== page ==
...thus begins the revolutionary cartoon based on a fictional marine sponge...
Well that's polite of him. Apparently men in Denmark don't wear clothes at all.
He wear his (someone else's) man-pants?
I think you meant “Li portas sian virpantolonon”, “he wears his own man-pants”
From what I understand "pantanolo" refers to the whole pair of pants as one, is this correct?
How does one say "trouser leg" in Esperanto - "pantalonkruro"?
(example: Imagine having to explain that you fell, because you stumbled when you got your foot stuck in one of the trouser's legs.)
"krurumo" -- if you're feeling particularly silly, try "kruringo." :-)
According to the Universala Vortaro: [Esperanto français, English, Deutsch, русский, polski.]
port' porter | pack, carry | tragen | носить | nosić.
According to English Wiktionary:
From Italian portare.
"It's from Latin portō".
Dankon. This made me wonder what to carry is, which happens to be porti as well, so aside from context how can it be known that an article of clothing is being worn as apposed to being carried?
In Swedish (my native language), "(att) bära" can mean
- to carry; to lift and transport anywhere else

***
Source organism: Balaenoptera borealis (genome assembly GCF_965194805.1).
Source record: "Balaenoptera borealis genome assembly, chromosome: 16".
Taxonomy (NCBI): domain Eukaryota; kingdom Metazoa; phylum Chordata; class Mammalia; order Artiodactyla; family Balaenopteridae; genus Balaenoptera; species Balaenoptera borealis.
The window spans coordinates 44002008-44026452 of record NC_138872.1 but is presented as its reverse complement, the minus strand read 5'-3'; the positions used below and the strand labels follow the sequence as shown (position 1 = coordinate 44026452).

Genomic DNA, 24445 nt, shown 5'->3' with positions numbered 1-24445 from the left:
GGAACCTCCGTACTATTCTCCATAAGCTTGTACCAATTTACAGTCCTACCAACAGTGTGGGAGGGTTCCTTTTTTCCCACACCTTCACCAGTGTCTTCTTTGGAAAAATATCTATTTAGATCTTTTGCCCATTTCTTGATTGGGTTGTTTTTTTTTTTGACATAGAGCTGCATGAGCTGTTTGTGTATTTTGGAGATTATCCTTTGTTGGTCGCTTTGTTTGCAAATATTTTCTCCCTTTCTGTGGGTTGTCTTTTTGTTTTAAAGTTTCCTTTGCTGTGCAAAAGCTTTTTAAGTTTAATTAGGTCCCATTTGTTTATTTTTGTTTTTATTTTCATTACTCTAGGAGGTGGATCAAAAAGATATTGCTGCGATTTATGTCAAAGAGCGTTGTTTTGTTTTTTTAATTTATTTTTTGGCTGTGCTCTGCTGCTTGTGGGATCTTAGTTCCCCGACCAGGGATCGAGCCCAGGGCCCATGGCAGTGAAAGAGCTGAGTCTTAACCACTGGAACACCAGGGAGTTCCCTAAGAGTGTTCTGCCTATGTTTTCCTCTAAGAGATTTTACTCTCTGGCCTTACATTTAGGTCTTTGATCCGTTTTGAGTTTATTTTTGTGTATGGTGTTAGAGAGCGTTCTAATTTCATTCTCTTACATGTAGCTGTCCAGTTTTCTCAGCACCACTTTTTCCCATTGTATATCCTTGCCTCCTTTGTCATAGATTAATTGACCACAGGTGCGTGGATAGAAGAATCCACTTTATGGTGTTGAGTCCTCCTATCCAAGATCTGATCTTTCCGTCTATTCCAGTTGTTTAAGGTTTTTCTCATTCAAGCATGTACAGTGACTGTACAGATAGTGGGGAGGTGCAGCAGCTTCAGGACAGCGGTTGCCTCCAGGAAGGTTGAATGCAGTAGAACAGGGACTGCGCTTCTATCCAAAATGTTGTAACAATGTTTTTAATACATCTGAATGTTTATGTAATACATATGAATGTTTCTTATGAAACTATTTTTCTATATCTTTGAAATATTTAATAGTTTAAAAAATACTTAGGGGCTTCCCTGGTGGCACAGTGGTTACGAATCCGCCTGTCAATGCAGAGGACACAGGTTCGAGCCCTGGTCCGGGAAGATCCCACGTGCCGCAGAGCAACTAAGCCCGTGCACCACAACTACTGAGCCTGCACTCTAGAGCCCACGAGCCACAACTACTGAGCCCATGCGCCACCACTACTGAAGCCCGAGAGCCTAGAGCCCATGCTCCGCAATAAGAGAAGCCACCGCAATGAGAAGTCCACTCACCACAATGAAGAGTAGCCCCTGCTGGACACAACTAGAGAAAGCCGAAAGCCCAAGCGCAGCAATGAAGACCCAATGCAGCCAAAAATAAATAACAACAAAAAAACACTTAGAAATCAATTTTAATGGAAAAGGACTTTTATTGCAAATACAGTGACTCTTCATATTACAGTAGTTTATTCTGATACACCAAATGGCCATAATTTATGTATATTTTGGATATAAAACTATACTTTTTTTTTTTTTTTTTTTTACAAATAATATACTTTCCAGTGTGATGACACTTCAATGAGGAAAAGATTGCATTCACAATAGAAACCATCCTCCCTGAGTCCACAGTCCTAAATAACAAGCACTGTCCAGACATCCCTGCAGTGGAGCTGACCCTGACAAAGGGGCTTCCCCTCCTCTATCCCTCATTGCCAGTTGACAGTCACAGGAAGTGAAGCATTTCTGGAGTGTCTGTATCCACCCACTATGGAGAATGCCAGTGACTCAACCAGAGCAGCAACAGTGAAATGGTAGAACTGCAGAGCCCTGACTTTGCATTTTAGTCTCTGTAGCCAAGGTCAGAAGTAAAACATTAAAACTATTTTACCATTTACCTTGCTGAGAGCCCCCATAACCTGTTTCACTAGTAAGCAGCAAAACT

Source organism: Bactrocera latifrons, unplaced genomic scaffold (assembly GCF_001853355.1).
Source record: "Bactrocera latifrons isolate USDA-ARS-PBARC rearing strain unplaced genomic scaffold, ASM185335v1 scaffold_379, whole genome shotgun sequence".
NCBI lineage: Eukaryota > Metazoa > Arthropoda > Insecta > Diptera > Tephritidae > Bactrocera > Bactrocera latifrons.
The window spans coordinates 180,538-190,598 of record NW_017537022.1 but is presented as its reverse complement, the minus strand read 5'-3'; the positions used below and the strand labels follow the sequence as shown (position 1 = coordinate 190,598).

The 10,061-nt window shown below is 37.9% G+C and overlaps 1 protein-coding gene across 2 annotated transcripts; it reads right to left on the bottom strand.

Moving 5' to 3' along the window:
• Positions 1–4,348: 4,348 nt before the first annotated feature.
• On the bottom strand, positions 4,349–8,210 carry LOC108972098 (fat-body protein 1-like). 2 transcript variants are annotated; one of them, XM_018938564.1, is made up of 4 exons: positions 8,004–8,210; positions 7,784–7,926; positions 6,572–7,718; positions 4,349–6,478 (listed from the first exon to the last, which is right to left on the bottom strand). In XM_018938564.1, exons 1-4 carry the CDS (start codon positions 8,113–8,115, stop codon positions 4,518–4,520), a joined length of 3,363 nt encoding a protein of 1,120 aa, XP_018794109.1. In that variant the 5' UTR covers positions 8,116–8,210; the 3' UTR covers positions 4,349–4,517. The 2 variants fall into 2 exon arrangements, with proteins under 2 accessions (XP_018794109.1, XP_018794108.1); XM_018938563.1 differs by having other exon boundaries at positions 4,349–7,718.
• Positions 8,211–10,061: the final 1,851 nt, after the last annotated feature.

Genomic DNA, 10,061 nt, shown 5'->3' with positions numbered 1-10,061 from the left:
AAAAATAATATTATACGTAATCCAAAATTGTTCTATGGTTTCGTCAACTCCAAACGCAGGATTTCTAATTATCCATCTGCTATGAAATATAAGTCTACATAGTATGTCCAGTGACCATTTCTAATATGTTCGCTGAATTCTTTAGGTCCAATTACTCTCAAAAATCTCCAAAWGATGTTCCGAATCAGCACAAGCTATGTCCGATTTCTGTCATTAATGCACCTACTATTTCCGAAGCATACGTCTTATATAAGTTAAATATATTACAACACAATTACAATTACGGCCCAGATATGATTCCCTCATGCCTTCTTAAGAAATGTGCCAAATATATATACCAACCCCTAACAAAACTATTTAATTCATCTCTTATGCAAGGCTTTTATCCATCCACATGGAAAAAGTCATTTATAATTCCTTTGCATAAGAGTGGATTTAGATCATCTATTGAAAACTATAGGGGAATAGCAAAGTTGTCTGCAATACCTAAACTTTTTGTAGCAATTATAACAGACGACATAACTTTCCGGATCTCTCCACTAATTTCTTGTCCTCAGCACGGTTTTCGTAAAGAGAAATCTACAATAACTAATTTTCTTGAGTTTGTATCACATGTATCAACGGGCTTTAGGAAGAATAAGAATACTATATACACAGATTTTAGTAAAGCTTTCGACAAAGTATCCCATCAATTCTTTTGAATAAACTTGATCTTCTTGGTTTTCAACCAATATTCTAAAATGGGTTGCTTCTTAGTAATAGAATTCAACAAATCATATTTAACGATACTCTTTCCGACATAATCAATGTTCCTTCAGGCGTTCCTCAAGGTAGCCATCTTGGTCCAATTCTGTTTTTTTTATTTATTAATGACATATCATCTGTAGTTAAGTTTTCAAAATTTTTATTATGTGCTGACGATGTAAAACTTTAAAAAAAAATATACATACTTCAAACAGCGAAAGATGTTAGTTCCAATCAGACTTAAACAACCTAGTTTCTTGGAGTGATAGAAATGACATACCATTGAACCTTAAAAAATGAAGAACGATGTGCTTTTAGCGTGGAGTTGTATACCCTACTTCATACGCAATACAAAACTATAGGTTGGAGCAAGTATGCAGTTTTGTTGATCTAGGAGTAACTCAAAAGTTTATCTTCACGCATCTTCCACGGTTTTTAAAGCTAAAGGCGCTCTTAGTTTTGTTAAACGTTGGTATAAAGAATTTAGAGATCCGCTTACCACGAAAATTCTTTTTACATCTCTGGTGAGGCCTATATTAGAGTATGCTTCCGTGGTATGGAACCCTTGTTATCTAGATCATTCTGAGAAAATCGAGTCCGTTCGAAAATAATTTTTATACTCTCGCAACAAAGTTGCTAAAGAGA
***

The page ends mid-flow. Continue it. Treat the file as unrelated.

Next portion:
- to wear; e.g. a piece of clothing or jewelery
among other things, and you understand from context which one it is.
It actually seems to correspond rather well with the Italian portare
(and when I looked it up, the Swedish word seems to be distantly related to what in English is called "burden", but that's just my speculations).
So, in short, I guess we should be able to say something along the lines of
"Li portas pupon, kaj lia pupo portas ĉemizon kaj pantalonon."
and we have no idea of whether the doll wears the shirt-and-trousers, or carries the shirt-and-trousers (while we, or at least I, can assume that he's just carrying the doll). ;-)
By using derrivatives of porti, you can be more specific. For example, 'surporti' only means 'to wear'. It literally means 'to carry on'.
It sounds like he's saying "Ili", but with the first 'i' quickly. That threw me off...